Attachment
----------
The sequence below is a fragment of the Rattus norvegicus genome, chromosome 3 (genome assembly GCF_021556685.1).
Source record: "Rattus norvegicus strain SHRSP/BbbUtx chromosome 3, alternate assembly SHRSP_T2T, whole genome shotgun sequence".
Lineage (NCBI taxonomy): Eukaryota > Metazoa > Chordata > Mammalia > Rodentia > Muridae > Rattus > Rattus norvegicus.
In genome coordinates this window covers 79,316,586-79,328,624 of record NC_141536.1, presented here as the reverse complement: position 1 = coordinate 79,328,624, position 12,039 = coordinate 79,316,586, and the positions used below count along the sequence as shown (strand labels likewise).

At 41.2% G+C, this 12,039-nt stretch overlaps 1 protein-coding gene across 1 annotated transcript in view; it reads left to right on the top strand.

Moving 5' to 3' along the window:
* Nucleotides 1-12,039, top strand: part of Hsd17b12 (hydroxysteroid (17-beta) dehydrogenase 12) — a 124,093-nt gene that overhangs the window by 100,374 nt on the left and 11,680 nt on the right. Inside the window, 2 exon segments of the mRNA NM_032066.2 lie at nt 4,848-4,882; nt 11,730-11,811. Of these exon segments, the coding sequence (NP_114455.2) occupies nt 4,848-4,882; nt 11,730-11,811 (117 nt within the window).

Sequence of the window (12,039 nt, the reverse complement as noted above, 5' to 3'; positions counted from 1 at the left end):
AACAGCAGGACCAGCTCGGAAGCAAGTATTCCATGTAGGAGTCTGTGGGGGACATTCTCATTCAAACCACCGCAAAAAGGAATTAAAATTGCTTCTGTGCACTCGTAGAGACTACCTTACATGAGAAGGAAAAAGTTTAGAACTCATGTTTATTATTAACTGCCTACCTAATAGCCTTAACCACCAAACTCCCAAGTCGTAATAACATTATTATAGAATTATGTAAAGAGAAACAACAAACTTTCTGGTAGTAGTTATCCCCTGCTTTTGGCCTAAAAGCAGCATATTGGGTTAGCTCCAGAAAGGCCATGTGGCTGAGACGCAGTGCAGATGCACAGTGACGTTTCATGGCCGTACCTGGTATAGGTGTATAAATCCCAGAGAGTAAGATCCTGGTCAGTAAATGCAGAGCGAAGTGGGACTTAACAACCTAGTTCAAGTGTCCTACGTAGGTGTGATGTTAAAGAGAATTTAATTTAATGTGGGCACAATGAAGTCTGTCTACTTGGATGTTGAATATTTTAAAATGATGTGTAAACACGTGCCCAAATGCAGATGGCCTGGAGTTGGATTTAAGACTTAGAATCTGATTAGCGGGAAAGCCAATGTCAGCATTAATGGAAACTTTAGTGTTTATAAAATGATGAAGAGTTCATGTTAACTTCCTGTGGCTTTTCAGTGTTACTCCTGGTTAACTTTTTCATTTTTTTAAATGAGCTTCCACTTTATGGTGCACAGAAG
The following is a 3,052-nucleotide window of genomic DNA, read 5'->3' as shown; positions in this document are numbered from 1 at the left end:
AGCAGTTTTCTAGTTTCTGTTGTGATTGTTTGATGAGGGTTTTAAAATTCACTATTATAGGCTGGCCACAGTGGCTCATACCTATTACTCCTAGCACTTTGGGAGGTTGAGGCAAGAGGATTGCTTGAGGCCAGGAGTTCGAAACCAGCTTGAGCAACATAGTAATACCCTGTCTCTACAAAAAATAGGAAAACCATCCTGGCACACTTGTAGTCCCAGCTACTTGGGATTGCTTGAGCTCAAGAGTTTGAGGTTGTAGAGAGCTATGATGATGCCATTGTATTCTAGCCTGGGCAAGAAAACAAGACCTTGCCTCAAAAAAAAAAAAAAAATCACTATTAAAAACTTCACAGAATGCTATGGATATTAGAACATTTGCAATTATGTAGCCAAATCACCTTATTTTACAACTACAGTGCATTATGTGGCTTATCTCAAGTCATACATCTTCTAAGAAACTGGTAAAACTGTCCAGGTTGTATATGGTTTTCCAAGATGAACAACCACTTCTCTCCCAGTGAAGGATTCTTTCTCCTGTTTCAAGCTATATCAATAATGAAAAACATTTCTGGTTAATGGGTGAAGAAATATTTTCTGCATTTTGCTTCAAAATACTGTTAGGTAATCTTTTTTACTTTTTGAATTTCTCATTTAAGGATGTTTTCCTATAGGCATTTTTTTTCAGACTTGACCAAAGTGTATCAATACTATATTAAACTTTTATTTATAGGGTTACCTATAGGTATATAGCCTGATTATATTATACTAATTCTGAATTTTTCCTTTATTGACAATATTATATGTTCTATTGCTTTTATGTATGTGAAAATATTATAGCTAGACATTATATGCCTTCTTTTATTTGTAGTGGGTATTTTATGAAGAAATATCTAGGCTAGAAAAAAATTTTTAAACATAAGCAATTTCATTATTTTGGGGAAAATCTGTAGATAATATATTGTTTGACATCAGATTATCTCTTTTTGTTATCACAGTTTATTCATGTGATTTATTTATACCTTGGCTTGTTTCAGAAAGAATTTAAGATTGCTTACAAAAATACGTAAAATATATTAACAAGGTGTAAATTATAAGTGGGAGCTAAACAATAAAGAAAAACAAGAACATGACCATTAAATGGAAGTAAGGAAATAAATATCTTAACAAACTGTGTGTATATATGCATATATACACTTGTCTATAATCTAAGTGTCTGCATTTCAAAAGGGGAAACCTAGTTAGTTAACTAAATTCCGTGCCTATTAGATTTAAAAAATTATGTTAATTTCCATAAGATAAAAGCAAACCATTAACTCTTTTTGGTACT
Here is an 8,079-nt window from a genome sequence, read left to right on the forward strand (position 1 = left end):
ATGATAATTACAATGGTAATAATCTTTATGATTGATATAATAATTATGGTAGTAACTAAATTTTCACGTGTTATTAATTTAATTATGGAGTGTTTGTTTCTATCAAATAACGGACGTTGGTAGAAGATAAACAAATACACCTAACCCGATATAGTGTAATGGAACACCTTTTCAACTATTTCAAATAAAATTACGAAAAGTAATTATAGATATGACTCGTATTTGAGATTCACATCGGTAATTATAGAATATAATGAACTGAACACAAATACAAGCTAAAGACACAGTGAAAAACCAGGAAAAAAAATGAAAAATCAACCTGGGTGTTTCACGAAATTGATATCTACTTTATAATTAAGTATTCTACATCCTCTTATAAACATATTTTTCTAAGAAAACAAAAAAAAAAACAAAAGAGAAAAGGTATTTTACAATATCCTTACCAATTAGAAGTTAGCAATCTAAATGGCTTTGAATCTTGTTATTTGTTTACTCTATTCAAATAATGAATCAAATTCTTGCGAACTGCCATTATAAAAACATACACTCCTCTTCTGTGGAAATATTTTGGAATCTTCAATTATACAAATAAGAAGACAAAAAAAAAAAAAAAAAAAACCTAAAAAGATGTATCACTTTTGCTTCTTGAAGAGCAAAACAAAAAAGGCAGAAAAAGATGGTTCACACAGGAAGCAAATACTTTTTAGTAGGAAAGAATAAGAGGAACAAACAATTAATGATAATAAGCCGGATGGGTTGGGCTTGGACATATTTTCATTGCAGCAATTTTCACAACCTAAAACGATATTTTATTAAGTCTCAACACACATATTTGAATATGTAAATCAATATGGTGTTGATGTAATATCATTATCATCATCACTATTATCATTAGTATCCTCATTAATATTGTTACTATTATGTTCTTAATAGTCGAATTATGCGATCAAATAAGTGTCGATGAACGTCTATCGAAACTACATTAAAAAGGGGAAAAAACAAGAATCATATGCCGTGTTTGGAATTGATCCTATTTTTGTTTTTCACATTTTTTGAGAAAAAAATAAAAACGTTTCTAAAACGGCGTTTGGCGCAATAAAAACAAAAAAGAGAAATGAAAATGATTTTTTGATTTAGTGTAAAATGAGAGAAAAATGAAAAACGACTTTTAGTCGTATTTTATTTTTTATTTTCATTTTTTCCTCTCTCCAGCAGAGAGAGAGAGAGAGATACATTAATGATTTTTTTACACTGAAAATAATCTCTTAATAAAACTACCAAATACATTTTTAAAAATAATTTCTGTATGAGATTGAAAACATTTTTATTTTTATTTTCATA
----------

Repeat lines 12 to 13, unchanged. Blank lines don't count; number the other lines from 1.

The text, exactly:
Here is an 8,079-nt window from a genome sequence, read left to right on the forward strand (position 1 = left end):
ATGATAATTACAATGGTAATAATCTTTATGATTGATATAATAATTATGGTAGTAACTAAATTTTCACGTGTTATTAATTTAATTATGGAGTGTTTGTTTCTATCAAATAACGGACGTTGGTAGAAGATAAACAAATACACCTAACCCGATATAGTGTAATGGAACACCTTTTCAACTATTTCAAATAAAATTACGAAAAGTAATTATAGATATGACTCGTATTTGAGATTCACATCGGTAATTATAGAATATAATGAACTGAACACAAATACAAGCTAAAGACACAGTGAAAAACCAGGAAAAAAAATGAAAAATCAACCTGGGTGTTTCACGAAATTGATATCTACTTTATAATTAAGTATTCTACATCCTCTTATAAACATATTTTTCTAAGAAAACAAAAAAAAAAACAAAAGAGAAAAGGTATTTTACAATATCCTTACCAATTAGAAGTTAGCAATCTAAATGGCTTTGAATCTTGTTATTTGTTTACTCTATTCAAATAATGAATCAAATTCTTGCGAACTGCCATTATAAAAACATACACTCCTCTTCTGTGGAAATATTTTGGAATCTTCAATTATACAAATAAGAAGACAAAAAAAAAAAAAAAAAAAACCTAAAAAGATGTATCACTTTTGCTTCTTGAAGAGCAAAACAAAAAAGGCAGAAAAAGATGGTTCACACAGGAAGCAAATACTTTTTAGTAGGAAAGAATAAGAGGAACAAACAATTAATGATAATAAGCCGGATGGGTTGGGCTTGGACATATTTTCATTGCAGCAATTTTCACAACCTAAAACGATATTTTATTAAGTCTCAACACACATATTTGAATATGTAAATCAATATGGTGTTGATGTAATATCATTATCATCATCACTATTATCATTAGTATCCTCATTAATATTGTTACTATTATGTTCTTAATAGTCGAATTATGCGATCAAATAAGTGTCGATGAACGTCTATCGAAACTACATTAAAAAGGGGAAAAAACAAGAATCATATGCCGTGTTTGGAATTGATCCTATTTTTGTTTTTCACATTTTTTGAGAAAAAAATAAAAACGTTTCTAAAACGGCGTTTGGCGCAATAAAAACAAAAAAGAGAAATGAAAATGATTTTTTGATTTAGTGTAAAATGAGAGAAAAATGAAAAACGACTTTTAGTCGTATTTTATTTTTTATTTTCATTTTTTCCTCTCTCCAGCAGAGAGAGAGAGAGAGATACATTAATGATTTTTTTACACTGAAAATAATCTCTTAATAAAACTACCAAATACATTTTTAAAAATAATTTCTGTATGAGATTGAAAACATTTTTATTTTTATTTTCATA